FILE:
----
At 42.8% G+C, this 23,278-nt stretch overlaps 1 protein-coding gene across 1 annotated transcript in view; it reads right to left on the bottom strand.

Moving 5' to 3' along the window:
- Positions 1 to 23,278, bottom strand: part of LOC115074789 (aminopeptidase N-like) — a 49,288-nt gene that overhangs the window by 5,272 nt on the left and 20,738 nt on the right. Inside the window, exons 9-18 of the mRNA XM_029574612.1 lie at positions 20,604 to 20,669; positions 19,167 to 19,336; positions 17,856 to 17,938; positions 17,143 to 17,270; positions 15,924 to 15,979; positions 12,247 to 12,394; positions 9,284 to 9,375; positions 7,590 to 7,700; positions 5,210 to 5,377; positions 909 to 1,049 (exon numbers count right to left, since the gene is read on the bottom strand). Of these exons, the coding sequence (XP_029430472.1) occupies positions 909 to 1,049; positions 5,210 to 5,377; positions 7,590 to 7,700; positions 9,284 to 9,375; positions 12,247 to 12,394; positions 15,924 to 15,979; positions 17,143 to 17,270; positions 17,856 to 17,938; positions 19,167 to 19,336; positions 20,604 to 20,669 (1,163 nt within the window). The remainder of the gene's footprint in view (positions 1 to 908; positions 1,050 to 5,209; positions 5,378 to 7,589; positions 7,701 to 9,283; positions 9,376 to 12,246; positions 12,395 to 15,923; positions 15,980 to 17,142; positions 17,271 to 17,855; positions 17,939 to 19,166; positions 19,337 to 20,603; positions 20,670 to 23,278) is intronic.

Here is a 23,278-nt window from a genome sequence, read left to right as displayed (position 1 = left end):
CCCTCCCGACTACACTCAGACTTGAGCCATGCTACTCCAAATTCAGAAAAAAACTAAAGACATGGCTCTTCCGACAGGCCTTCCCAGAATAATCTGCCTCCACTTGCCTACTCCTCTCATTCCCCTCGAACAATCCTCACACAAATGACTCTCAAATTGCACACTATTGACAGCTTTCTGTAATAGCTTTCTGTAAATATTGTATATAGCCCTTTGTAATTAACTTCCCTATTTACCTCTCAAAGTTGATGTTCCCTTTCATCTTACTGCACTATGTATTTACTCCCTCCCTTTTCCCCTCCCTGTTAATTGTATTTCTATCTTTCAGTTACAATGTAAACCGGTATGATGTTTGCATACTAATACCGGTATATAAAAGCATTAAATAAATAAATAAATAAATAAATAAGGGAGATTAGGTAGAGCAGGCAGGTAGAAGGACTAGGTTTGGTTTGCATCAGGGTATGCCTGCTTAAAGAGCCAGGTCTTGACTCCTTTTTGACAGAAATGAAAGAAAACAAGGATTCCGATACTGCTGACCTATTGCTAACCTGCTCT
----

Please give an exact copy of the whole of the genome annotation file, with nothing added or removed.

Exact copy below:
At 42.8% G+C, this 23,278-nt stretch overlaps 1 protein-coding gene across 1 annotated transcript in view; it reads right to left on the bottom strand.

Moving 5' to 3' along the window:
- Positions 1 to 23,278, bottom strand: part of LOC115074789 (aminopeptidase N-like) — a 49,288-nt gene that overhangs the window by 5,272 nt on the left and 20,738 nt on the right. Inside the window, exons 9-18 of the mRNA XM_029574612.1 lie at positions 20,604 to 20,669; positions 19,167 to 19,336; positions 17,856 to 17,938; positions 17,143 to 17,270; positions 15,924 to 15,979; positions 12,247 to 12,394; positions 9,284 to 9,375; positions 7,590 to 7,700; positions 5,210 to 5,377; positions 909 to 1,049 (exon numbers count right to left, since the gene is read on the bottom strand). Of these exons, the coding sequence (XP_029430472.1) occupies positions 909 to 1,049; positions 5,210 to 5,377; positions 7,590 to 7,700; positions 9,284 to 9,375; positions 12,247 to 12,394; positions 15,924 to 15,979; positions 17,143 to 17,270; positions 17,856 to 17,938; positions 19,167 to 19,336; positions 20,604 to 20,669 (1,163 nt within the window). The remainder of the gene's footprint in view (positions 1 to 908; positions 1,050 to 5,209; positions 5,378 to 7,589; positions 7,701 to 9,283; positions 9,376 to 12,246; positions 12,395 to 15,923; positions 15,980 to 17,142; positions 17,271 to 17,855; positions 17,939 to 19,166; positions 19,337 to 20,603; positions 20,670 to 23,278) is intronic.

Here is a 23,278-nt window from a genome sequence, read left to right as displayed (position 1 = left end):
CCCTCCCGACTACACTCAGACTTGAGCCATGCTACTCCAAATTCAGAAAAAAACTAAAGACATGGCTCTTCCGACAGGCCTTCCCAGAATAATCTGCCTCCACTTGCCTACTCCTCTCATTCCCCTCGAACAATCCTCACACAAATGACTCTCAAATTGCACACTATTGACAGCTTTCTGTAATAGCTTTCTGTAAATATTGTATATAGCCCTTTGTAATTAACTTCCCTATTTACCTCTCAAAGTTGATGTTCCCTTTCATCTTACTGCACTATGTATTTACTCCCTCCCTTTTCCCCTCCCTGTTAATTGTATTTCTATCTTTCAGTTACAATGTAAACCGGTATGATGTTTGCATACTAATACCGGTATATAAAAGCATTAAATAAATAAATAAATAAATAAATAAGGGAGATTAGGTAGAGCAGGCAGGTAGAAGGACTAGGTTTGGTTTGCATCAGGGTATGCCTGCTTAAAGAGCCAGGTCTTGACTCCTTTTTGACAGAAATGAAAGAAAACAAGGATTCCGATACTGCTGACCTATTGCTAACCTGCTCT